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Editor,—Fiorentino et alhave tried to quantify the widely acknowledged view that the care of young disabled adolescents falters during their transition to adulthood.1 They have arrived rightly at conclusions which, when implemented, should improve transitional care of chronically disabled young people; this level of care has been delayed in its development by a lack of enthusiasm and initiative by health professionals and their organisational bodies. Furthermore, a significant number of young people with chronic health problems do not have a “statement of special educational needs”.
Last year, I presented findings of a survey of transitional care of chronically ill young people in the South Thames region at a national meeting of community paediatricians.2 This survey was questionnaire based, and 161 practising paediatricians and consultant child psychiatrists from the South Thames region took part. The questions dealt with the current level of satisfaction with transitional care and planned changes in this area as perceived by the participants. The data showed that while only 32% were either frequently or always satisfied with the current transitional care for disabled adolescents, only 50% were working towards changing the situation. The lack of equivalent adult services were cited frequently as an unmet need.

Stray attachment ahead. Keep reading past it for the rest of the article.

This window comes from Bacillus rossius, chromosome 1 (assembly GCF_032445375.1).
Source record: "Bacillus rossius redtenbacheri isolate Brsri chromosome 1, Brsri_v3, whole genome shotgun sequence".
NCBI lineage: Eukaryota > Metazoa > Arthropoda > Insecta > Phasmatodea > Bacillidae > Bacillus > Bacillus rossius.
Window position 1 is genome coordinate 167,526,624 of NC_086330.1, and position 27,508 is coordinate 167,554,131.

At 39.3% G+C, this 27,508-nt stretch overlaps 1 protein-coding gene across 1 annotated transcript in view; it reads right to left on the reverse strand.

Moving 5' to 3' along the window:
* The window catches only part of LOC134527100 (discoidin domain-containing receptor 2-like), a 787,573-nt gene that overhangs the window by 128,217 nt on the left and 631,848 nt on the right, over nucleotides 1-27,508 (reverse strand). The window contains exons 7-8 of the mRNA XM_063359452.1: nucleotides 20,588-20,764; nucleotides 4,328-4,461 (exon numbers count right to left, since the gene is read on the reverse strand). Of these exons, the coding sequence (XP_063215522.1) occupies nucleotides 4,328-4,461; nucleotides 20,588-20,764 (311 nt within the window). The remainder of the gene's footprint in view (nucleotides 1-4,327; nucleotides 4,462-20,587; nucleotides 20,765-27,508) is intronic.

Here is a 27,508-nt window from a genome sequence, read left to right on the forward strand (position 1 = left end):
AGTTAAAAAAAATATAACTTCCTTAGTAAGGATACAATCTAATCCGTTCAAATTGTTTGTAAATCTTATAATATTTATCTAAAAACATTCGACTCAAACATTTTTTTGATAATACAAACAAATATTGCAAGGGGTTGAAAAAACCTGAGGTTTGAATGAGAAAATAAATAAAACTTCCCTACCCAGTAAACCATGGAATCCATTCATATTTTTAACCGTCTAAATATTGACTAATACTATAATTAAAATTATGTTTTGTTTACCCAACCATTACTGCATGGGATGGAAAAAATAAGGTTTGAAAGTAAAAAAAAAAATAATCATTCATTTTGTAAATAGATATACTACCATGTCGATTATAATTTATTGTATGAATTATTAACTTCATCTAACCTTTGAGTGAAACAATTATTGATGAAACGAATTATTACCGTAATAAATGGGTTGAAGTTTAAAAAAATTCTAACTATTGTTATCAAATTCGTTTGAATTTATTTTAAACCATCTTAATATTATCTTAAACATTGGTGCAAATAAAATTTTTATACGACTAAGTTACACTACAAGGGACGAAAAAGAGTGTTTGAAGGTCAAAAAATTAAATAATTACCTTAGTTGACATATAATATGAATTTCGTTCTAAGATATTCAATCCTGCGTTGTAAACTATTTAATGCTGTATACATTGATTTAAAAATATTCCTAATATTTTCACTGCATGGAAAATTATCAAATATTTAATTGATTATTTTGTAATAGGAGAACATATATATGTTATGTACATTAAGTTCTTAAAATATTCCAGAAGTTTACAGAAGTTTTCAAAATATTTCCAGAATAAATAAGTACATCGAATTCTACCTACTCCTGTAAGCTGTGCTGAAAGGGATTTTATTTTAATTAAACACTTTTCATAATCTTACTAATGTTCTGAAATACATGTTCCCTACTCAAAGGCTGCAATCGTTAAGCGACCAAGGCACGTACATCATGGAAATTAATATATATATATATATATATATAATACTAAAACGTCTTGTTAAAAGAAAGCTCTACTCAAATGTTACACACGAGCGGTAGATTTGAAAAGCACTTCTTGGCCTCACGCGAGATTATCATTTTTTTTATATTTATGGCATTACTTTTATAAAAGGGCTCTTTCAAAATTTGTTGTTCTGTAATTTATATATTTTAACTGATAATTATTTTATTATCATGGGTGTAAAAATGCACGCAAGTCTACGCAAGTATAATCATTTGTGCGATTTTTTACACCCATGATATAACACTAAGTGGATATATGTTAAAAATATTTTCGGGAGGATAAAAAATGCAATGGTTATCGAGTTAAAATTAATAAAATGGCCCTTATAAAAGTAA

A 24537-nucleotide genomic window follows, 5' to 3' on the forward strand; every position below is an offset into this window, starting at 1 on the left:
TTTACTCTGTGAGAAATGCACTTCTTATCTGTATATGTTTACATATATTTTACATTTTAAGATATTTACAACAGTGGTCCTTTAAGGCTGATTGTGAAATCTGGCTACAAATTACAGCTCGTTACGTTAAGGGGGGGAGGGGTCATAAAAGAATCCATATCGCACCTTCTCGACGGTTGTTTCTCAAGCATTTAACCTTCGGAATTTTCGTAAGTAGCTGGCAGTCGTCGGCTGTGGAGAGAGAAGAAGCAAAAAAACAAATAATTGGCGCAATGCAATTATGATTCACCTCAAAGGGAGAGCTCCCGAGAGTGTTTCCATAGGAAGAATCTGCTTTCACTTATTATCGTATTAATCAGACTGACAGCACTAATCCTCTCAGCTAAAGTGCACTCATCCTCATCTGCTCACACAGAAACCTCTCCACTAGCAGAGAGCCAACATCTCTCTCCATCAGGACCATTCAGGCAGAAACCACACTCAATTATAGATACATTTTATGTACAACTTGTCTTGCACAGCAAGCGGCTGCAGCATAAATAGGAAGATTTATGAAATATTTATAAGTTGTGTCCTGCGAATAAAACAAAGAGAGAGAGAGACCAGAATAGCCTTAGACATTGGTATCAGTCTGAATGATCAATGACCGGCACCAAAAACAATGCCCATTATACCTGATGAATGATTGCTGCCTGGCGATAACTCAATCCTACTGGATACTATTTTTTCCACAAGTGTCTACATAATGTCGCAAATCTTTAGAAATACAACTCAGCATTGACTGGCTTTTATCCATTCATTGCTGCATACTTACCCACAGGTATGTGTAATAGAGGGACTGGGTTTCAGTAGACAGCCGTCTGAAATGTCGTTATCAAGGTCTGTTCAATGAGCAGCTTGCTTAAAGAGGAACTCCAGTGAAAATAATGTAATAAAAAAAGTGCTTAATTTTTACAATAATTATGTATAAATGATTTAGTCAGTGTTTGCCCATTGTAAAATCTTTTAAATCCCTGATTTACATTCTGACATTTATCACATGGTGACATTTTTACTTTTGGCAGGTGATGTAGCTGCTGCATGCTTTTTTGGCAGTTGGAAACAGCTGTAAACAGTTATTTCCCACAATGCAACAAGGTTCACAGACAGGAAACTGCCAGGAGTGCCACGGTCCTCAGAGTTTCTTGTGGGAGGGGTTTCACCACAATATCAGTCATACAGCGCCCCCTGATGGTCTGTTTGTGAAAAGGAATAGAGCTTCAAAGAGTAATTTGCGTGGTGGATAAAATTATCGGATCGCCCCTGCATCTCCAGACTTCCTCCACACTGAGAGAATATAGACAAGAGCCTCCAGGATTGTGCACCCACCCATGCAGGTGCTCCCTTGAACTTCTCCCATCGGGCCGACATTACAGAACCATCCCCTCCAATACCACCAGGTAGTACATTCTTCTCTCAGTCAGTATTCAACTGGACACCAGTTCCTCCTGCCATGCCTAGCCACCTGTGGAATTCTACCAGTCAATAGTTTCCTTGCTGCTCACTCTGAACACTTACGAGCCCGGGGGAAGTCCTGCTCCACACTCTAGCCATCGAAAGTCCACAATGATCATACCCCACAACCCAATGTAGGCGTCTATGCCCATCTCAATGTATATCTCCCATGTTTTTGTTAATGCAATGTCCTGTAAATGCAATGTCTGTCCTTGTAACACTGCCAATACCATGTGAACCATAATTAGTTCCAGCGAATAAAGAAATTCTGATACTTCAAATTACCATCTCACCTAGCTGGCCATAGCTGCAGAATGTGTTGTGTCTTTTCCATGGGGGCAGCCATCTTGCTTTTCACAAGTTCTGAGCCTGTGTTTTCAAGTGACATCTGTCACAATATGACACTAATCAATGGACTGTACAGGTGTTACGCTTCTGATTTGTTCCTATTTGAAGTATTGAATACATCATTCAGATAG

Recently, the UK Royal College of Physicians3 and the American Academy of Pediatrics4 issued guidance in the organisation of transitional care. We should therefore take this opportunity to persuade the Department of Health and primary care groups to provide organised transitional care for disabled young people. During the past 20 years, the survival of young chronically ill people has improved greatly due to the dedication of, and hard work by, carers as well as health professionals. It would be a disservice to these young people and their carers if we fail to improve service provision during their transition to adulthood.